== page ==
Heredity and/or other biological conditions, such as auto-immune diseases and the effects of stress on our hormones, cause hair loss. However, these are not the reasons for the wig-wearing craze that began in the 17th century. The sores and hair loss associated with widespread syphilis accelerated the need to cover up.
Summary on syphilis: Syphilis is a sexually transmitted disease. Hair loss and sores were only two of the awful symptoms. Though sheaths, or condoms, were available, not enough men wore them, stoking an epidemic in Europe greater than the spread of the Black Death. Syphilis is caused by a specific bacteria and is treated today with antibiotics.
The powdered wig — referred to historically as a peruke or periwig — became a fashion trend when two vain 17th century kings lost the battle with their hair at a young age:
King Louis XIV of France experienced hair loss at the early age of 17, and he hired 48 wigmakers to help combat his thinning locks. His English cousin, King Charles II, began wearing wigs a few years later, when his hair began to prematurely grey — both conditions being syphilitic signals.
Courtiers and noblemen followed their king’s styles, starting a fashion trend that ultimately spread to the merchant class as a symbol of wealth. A single, extravagant wig might cost 25 shillings, or the weekly wage of a laborer. However, men spent upwards of 800 shillings on them yearly. Calculated for inflation, this amount was on par with one of today’s iconic, vintage handbags.
Perukes were made from horse, goat, sheep, or human hair. Day to day maintenance involved powdering with cornstarch scented with orange flowers, rose petals, nutmeg, ambergris, jasmine, orris root, or lavender [Perukes, Pomade, and Powder: Hair Care in the 1700s] to cover odors and filth. Special combs and pomades were used to maintain the wig’s shape.
Occasionally wigs needed delousing. While this may sound objectionable to today’s reader, it was better than the alternative, which was regular infestations of lice in one’s natural hair. Wigs solved this problem because a shaved head made wigs fit properly and a lousy place for lice to live (pun intended, of course). A wigmaker took care of the delousing for their patrons by boiling and nitpicking the wig.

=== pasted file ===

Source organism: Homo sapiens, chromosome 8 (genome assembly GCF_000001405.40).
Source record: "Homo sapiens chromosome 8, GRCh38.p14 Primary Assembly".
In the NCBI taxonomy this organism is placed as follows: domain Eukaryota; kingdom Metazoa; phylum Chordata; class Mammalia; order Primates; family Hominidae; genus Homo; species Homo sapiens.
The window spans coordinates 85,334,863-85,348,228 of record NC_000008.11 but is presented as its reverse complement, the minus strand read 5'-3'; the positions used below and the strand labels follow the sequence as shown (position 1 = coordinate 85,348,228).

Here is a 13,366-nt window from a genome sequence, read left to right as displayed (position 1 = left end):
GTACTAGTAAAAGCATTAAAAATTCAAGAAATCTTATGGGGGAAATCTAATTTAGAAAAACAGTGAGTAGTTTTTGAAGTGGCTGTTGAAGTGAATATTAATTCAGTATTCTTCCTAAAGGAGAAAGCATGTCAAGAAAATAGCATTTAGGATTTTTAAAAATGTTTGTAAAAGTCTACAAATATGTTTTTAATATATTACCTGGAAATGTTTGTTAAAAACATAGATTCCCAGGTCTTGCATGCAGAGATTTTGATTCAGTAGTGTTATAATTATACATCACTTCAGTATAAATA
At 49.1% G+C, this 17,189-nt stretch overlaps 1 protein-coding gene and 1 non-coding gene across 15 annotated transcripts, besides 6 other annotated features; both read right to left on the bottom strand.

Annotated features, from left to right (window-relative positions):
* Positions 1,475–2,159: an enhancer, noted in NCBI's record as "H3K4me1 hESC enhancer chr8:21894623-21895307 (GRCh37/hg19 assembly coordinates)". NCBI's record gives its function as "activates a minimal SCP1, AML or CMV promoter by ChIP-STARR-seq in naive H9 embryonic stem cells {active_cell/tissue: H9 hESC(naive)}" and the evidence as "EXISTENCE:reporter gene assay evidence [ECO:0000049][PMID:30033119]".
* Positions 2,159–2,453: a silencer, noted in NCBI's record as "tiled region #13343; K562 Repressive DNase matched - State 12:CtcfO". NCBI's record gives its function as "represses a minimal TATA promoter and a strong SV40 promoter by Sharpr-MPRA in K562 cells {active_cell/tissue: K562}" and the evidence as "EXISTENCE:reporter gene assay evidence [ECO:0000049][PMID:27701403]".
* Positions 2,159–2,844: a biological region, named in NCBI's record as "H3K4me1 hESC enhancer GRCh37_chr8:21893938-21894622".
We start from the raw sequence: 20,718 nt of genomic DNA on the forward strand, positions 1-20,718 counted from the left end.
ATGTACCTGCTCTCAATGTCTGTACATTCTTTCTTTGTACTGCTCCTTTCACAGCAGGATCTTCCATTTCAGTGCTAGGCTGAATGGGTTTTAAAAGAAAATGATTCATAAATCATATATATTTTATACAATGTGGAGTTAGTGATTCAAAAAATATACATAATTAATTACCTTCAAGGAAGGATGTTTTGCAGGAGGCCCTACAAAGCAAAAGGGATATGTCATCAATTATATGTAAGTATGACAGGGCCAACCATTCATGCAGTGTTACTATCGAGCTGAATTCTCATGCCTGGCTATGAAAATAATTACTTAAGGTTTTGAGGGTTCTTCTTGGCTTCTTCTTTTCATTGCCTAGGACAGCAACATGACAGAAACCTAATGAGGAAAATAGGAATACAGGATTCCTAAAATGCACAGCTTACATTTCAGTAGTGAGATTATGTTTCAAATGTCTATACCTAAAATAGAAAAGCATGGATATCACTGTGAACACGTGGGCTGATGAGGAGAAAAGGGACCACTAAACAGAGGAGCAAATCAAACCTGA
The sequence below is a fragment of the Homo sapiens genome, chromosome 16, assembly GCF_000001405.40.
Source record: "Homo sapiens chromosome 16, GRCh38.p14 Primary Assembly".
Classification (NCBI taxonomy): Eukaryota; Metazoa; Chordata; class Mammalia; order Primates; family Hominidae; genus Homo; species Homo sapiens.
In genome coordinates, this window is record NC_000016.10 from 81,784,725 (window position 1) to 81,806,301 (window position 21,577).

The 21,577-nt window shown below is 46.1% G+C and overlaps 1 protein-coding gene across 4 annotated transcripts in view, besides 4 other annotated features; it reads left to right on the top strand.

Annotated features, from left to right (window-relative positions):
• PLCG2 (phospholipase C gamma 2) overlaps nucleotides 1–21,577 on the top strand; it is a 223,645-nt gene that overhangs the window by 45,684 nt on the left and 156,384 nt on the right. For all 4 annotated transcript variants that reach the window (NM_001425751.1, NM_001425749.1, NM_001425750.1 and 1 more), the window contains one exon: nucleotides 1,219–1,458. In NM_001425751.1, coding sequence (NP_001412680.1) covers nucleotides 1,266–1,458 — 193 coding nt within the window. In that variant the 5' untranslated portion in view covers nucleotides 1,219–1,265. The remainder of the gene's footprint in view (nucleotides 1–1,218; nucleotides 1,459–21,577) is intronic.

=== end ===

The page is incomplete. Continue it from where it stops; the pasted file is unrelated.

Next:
Rockin’ the Rococo
In the beginning of the wig craze, the longer and fuller the wig, the better. Like most fashions, this changed over time.
Wig fashion at the beginning of the 18th century was shoulder-length and full.
By the mid-18th century, buckled side-rolls were popular with nobility and soldiers.
Macaronis preferred wigs with the height and lavishness of the French court.
Little known fact: the song “Yankee Doodle” pre-dates the American Revolution by a good 15 – 20 years. A British military surgeon wrote the song to “mock the disheveled, disorganized colonial ‘Yankees’ with whom they served in the French and Indian War.” [Yankee Doodle]
By the time the Revolution came to Concord, men in America began switching to powdering their hair instead of wearing wigs. In fact, George Washington didn’t wear wigs. He pomaded and powdered his red hair. (This guy over here is Colonel James Hamilton and he prefers pink, a color worn by all genders in the 18th century.)
Wigs became less popular in the latter half of the 18th century. During the Age of Enlightenment, leading up to the American and French revolutions, philosophers questioned leadership based on the circumstances of one’s birth versus the new theory of democracy. Wigs, equated with the nobility, fell out of fashion.
British men were the last to stop wearing wigs. In Britain, the Duty on Hair Powder Act of 1795 meant to subsidize wars with France brought the fashion trend to an end. The tax cost wig-wearers one guinea.
According to author Jenny Uglow, those who chose to pay the guinea hair powder tax were nicknamed “guinea-pigs” by reformist Whigs who chose instead to cut their hair short (the “French” cut) and go without a wig as an expression of solidarity with the French.
Terminology regarding gender in 18th century American and British cultures, as recorded in history, was limited to the binary. Though the gender spectrum exists across cultures and throughout history — including American and British cultures of the time, it did not become a discourse with distinct terminology until the 1950s. These posts reflect binary gender and those who identified in the record as that gender. If I’ve made an error, I welcome feedback as an opportunity to learn.
“As long as primates have been around, there’s probably been myopia —Dr. Ivan Schwab, a professor of ophthalmology at the University of California, Davis. 
For humans, the rates of myopia (nearsightedness) have increased alongside the invention of the printing press and later the political fallout of the Reformation.
As literacy rates rose, so did the need for corrective lenses. Not that literacy, or rather education, is bad for the eyes—genes and nutrition also play a role. However, close work such as reading or computer use puts a strain on the eyes, contributing to vision problems.
It’s a good thing lenses and the way we employ them have advanced over the years.
The magnifying glass came about a long time ago. Using convex lenses whose edges curve outward, they are used to magnify an object or focus light to ignite a fire. In 424 BCE, Aristophanes’ play, The Clouds, a character did just that.